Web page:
Mathematics Stack Exchange is a question and answer site for people studying math at any level and professionals in related fields. Join them; it only takes a minute:

Sign up
Here's how it works:
  1. Anybody can ask a question
  2. Anybody can answer
  3. The best answers are voted up and rise to the top

edit: NO, it is not a^2 * b^3 = 432, see photo proof attached, but I did missread the question :)

This SAT test question has me stuck:

If a and b are positive integers and ${({a^{(1/2)}} \cdot {b^{(1/3)}})^6} = 432$ what is the value of $ab$?

(a) 6
(b) 12
(c) 18
(d) 24
(e) 36

The correct answer is (b), but why? Any suggestions as to how to solve such problems efficiently?


Photo of the question: enter image description here

share|cite|improve this question
If $a$ and $b$ are positive integers, $\left( \frac{1}{a^2} \frac{1}{b^3} \right)^6$ can not be integer, unless $a=b=1$. – Sasha Nov 1 '11 at 19:27
I think it should be $a^2\cdot b^3 = 432$. Which is consistent with answer b) . – Raskolnikov Nov 1 '11 at 19:38
@all: If you are downvoting the post, please explain your reason in a comment, so that the OP gets a chance to improve the question. – Srivatsan Nov 1 '11 at 19:51
See edits with the picture, problem is still open (sorry for the typo at first!) – Robin Nov 1 '11 at 19:59
up vote 11 down vote accepted

EDIT: Ah, we now have the correct question. $$\left(a^{1/2} \cdot b^{1/3}\right)^{6} = 432$$

Note the following two properties of exponentiation: $$a^{bc}=(a^b)^c\qquad (ab)^c=a^cb^c.$$ Thus $$\left(a^{1/2} \cdot b^{1/3}\right)^{6} =(a^{1/2})^{6}(b^{1/3})^{6}=a^{(1/2)(6)}b^{(1/3)(6)}=a^3b^2$$

Now consider $432$'s prime factorization to find the answer:

$$432=2^4\cdot 3^3=2\cdot 2\cdot 2\cdot 2\cdot 3\cdot 3\cdot 3$$

You want to find two pieces of the factorization such that the first piece occurs 3 times, the second piece occurs 2 times, and put together, those repetitions form the entire factorization. Thus the only possible answer is $$432=2^4\cdot 3^3=\underbrace{2\cdot 2}_{b}\cdot \underbrace{2\cdot 2}_{b}\cdot \underbrace{3}_{a}\cdot \underbrace{3}_{a}\cdot \underbrace{3}_{a}$$ Hence $a=3$ and $b=4$, hence $ab=12$.

share|cite|improve this answer
See edit with the image and the actual problem restated – Robin Nov 1 '11 at 19:58
@Robin: Ah, thanks, I've updated my answer. – Zev Chonoles Nov 1 '11 at 20:05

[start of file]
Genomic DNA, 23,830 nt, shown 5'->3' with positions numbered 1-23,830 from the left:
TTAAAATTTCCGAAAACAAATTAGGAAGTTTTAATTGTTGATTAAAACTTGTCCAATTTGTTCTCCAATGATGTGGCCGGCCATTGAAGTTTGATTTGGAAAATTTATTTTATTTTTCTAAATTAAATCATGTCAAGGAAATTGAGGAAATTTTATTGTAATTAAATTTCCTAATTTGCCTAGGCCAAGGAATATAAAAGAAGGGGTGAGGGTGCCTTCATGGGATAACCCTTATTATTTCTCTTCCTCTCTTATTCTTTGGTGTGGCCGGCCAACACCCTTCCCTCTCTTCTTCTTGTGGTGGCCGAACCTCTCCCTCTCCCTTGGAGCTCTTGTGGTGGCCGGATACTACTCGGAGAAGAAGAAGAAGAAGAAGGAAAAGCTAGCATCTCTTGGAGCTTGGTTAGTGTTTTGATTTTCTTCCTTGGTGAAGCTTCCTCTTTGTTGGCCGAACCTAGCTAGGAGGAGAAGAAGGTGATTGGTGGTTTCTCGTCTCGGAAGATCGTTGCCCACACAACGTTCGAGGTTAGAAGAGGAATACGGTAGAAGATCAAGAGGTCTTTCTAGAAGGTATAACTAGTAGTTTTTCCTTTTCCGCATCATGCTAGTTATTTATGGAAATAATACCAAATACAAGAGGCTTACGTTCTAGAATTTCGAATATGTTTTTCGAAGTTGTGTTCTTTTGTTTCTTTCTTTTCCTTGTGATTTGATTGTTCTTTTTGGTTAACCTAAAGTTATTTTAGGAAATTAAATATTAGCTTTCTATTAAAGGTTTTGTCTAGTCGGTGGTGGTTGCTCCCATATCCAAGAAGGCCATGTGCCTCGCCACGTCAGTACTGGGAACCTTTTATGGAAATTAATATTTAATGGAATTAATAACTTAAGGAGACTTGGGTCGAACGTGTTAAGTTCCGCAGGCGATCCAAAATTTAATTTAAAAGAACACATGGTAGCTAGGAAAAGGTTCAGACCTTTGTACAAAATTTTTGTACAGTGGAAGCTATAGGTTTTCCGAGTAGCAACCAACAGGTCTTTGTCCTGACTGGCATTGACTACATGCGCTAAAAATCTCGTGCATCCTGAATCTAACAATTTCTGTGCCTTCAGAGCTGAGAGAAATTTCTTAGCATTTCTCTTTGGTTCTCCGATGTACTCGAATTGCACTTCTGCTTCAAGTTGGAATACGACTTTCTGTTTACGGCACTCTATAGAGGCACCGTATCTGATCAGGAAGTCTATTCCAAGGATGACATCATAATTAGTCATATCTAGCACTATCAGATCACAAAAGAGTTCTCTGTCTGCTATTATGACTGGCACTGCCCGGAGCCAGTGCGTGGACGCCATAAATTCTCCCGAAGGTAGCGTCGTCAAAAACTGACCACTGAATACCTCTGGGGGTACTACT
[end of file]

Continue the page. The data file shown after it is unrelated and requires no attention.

Thanks Zev, now it makes sense :) – Robin Nov 1 '11 at 20:15

Here's a less exponent intensive method. Since $a$ and $b$ are positive integers, it follows that $a^2$ is a perfect square and $b^3$ is a perfect cube. Thus, we want to write $432$ as a perfect square times a perfect cube. Having done this, we then multiply the square root of the perfect square (i.e. $a$) by the cube root of the perfect cube (i.e. $b$).

Perfect squares (omitting $1$) are $4,$ $9,$ $16,$ $25,$ etc. If you check to see if $432$ is divisible by $4$ (motivated because $432$ is even; assured by the 4 divisibility rule), you'll find it is, with $432 = 4 \cdot 108.$

Since $108$ is not a perfect cube ($108$ isn't one of $8,$ $27,$ $64,$ $125,$ etc.), there must be a larger perfect square factor of $432$ than $4,$ or equivalently, there must be a perfect square factor of $108.$ Checking for divisibility by $4$ (motivated because $108$ is even; assured by the 4 divisibility rule), we find that $108 = 4 \cdot 27.$ Therefore, from $432 = 4 \cdot 108$ and $108 = 4 \cdot 27,$ we get:

$$432 \;= \;4 \cdot (4 \cdot 27) \;= \;16 \cdot 27$$

Now that we have $432$ written as a perfect square times a perfect cube, it's easy to see that $a = 4$ and $b = 3,$ and so $ab = 4 \cdot 3 = 12.$ [Note to others: In some of the statements above I've assumed the item is sound.]

share|cite|improve this answer

Just pick numbers from the answer. For instance, $12=4\times 3$. if you use 3 as (a) and 4 as (b), $3^{(1/2)(6)}$--or simply $3^3$--and $4^{(1/3)(6)}$--or $4^2$-- you multiply to get $432$. You then know that 4 and 3 are the correct integers. since $4\times 3=12$ [remember the SAT wants you to finish the answer]

Back-solving is your best bet: trial and error is key.

share|cite|improve this answer

$(a^\frac{1}{2}b^\frac{1}{3})^6=432$ would require that you distribute outside the exponent, thus resulting in $a^3b^2=432$. The other answers can then take you the rest of the way.

share|cite|improve this answer
The other answers can take you here, then the rest of the way! – The Chaz 2.0 Nov 1 '11 at 20:20
@World: You mean $a^3b^2$, not $a^2b^3$. – Zev Chonoles Nov 1 '11 at 20:24

Your Answer


By posting your answer, you agree to the privacy policy and terms of service.

Not the answer you're looking for? Browse other questions tagged or ask your own question.